Was it the toothy grin from the hostess who gestured me in with such welcome that any warmer, I’d have been in her arms? Or was it possibly the amber napkins and saffron wallpaper which lent an air of radiance to the firefly-faint incandescent lighting? Surely it wasn’t just the bright flames from the oven which were coaxing flavors of hickory out of slabs of wood and imparting them to the homemade pizzas in the open kitchen? But there was definitely something about Ciao — located at 2 Hickory Hollow Lane in Ithaca — that glowed.
I kept looking for it. It wasn’t on the dish of butternut squash ravioli that felt like a savory pumpkin pie gone awry. Unless my olfactory organs were playing tricks on me, there was certainly an unpleasant plastic aftertaste to the butternut squash filling, which was wrapped in an overly thick, pasty casing of pasta. Neither was that special glow found on a plate of chicken cannelloni, whose filling of chicken and spinach looked like toilet paper bits rolled in green ink and whose pasta sheets were overdone and starchy, though the combination tasted better than it looked.
Despite these occasional missteps, everyone around seemed to be extremely happy. Kids stopped wailing and began flailing excitedly when their chicken parmesans came around, and business executives were toasting each other merrily with specialty cocktails and glasses of bold Italian reds. Slowly but surely, Ciao grows on you. Somehow, after a few more visits, Ciao’s casual sense of conviviality rubs off you, and the stars of the menu start to emerge and shine.
As a raucous laugh from the bar reached our ears, my dining companion and I dug into our delightful calamari and fried risotto ball appetizers. A simple duo of marinara sauce and garlic aioli were ideal foils for the flash-fried calamari, cooked in batter so light it must have been whipped with helium, producing a hot, wispy coating on the rings of squid. The fried risotto balls burst into a cheesy lava of rice and mozzarella at the mere tickle of a fork, and the discernable grains of risotto were al dente and well-seasoned.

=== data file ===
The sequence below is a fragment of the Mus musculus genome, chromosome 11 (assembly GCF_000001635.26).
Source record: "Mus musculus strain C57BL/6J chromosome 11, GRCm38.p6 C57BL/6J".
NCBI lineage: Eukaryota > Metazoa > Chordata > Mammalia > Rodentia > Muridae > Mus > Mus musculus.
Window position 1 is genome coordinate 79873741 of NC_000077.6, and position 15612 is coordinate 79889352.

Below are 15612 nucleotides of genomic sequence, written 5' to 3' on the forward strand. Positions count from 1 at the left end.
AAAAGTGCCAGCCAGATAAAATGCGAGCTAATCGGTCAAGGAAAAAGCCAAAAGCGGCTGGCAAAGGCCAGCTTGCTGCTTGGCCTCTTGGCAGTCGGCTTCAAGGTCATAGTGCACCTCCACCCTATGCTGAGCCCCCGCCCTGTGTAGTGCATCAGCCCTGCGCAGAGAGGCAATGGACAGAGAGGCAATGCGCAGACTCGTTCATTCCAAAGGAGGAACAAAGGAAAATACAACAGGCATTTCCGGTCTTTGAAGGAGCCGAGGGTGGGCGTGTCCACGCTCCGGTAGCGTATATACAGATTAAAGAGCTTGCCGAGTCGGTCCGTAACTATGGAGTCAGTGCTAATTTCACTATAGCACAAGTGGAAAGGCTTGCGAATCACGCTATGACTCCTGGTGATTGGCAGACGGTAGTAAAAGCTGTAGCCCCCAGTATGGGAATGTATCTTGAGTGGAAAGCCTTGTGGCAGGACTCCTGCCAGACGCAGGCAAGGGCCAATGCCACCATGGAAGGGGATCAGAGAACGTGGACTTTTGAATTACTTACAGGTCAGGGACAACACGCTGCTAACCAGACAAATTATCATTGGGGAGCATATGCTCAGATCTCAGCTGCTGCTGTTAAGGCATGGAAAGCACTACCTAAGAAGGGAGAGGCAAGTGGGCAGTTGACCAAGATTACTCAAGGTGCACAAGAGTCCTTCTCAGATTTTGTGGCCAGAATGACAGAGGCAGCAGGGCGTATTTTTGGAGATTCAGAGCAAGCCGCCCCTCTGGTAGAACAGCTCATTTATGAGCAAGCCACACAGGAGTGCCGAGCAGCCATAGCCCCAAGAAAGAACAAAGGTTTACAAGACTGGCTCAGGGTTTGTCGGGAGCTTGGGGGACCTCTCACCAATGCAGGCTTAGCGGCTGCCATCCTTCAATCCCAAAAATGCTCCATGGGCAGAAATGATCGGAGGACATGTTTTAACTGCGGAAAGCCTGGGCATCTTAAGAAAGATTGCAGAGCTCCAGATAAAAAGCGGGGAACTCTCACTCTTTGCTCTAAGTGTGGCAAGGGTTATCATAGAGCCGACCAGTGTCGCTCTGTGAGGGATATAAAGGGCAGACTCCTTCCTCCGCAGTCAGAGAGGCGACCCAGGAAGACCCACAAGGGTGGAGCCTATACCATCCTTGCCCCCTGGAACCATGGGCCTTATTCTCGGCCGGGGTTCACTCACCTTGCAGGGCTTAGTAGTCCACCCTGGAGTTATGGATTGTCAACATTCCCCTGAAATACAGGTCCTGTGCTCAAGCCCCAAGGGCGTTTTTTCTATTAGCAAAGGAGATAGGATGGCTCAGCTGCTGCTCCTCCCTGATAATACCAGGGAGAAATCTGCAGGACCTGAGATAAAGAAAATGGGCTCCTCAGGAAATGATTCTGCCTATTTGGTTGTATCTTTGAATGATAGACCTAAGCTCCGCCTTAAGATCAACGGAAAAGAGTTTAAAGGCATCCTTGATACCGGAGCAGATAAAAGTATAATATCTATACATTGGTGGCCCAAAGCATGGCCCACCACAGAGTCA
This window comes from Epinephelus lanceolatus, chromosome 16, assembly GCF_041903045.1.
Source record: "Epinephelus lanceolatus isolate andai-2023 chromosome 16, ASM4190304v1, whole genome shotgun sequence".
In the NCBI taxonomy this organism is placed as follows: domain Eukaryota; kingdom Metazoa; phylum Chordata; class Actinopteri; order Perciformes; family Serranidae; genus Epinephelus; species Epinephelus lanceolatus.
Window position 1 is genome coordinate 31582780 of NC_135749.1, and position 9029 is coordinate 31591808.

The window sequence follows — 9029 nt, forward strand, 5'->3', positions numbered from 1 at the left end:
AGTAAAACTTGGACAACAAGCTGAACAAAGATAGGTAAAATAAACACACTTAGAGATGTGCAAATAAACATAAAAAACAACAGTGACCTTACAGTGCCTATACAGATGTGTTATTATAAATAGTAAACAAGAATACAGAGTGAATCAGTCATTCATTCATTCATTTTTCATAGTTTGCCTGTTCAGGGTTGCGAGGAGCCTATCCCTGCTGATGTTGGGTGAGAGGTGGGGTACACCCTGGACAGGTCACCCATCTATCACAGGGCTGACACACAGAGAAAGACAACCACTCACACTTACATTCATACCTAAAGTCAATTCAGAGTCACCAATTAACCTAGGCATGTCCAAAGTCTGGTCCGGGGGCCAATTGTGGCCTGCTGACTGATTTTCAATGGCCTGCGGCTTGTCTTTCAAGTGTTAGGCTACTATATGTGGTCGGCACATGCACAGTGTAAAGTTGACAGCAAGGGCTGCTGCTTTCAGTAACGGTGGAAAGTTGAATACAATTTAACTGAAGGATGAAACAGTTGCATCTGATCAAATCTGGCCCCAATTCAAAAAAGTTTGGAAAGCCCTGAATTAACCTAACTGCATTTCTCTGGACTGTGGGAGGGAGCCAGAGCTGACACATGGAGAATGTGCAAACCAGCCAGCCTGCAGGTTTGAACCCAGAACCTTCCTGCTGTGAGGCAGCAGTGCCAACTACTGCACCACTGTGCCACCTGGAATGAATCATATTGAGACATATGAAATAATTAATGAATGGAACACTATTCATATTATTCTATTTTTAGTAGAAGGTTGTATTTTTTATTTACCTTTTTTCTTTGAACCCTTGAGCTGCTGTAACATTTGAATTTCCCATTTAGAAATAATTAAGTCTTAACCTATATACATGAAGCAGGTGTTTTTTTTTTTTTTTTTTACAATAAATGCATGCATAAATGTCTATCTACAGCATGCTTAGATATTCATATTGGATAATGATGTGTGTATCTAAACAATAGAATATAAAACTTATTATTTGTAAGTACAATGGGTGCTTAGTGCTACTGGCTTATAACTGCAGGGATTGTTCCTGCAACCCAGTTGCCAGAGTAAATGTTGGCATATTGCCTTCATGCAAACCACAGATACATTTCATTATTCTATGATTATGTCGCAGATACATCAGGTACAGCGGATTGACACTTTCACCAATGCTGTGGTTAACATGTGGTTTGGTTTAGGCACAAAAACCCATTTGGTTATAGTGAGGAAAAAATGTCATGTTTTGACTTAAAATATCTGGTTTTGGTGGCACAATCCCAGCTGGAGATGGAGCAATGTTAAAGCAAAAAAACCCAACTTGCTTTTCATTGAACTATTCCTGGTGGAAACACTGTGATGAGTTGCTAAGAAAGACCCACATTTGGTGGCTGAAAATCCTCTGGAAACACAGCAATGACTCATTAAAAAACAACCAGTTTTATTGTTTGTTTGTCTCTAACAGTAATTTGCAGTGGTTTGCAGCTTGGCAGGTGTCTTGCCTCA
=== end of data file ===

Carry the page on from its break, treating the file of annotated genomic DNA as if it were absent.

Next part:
Rounds of dough took off from the pizza chef’s hands at the same time cocktail shakers were launched in secure flight. The spectacle continued with the table-side sprinkling of parmesan on our entrees of shrimp romesco and chicken piccata. The shrimp romesco was comfort objectified — a heady mix of pomodoro and alfredo adding a lush richness to the firm fettucine and clean-tasting jumbo shrimp, amid a shower of crushed almonds.
As much as I am still bewildered by the incompatibility of a lemon-and-cream pairing in classic piccata sauce, the chicken cutlets which it accompanied benefited from its citrus tang. Possibly from a good amount of pounding in the kitchen, the seared cutlets were as soft as our server’s voice was gentle, and as comforting as her service was sincere.
By this time, the restaurant was already abuzz with chatter, some from customers waxing lyrical about a certain Jeremy Lin who could be seen shooting hoops on the large TV screen at the bar, others from overly-stuffed diners cursing the restaurant for their food coma as they rested their heads on the plump banquettes.
The generous entrée portions at Ciao obliged nothing more than a peek at the relatively pedestrian dessert menu, consisting of items like cheesecake and tiramisu. As I slowly sipped my sassy gimlet — which was brightened by a splash of acai spirit and the florality of muddled basil — I took the entire scene in. There was something magical about this place, an effortless verve and an easy pizzazz that make you forget a few misses here and there. I’m telling you — it’s the ineffable, spirited glow.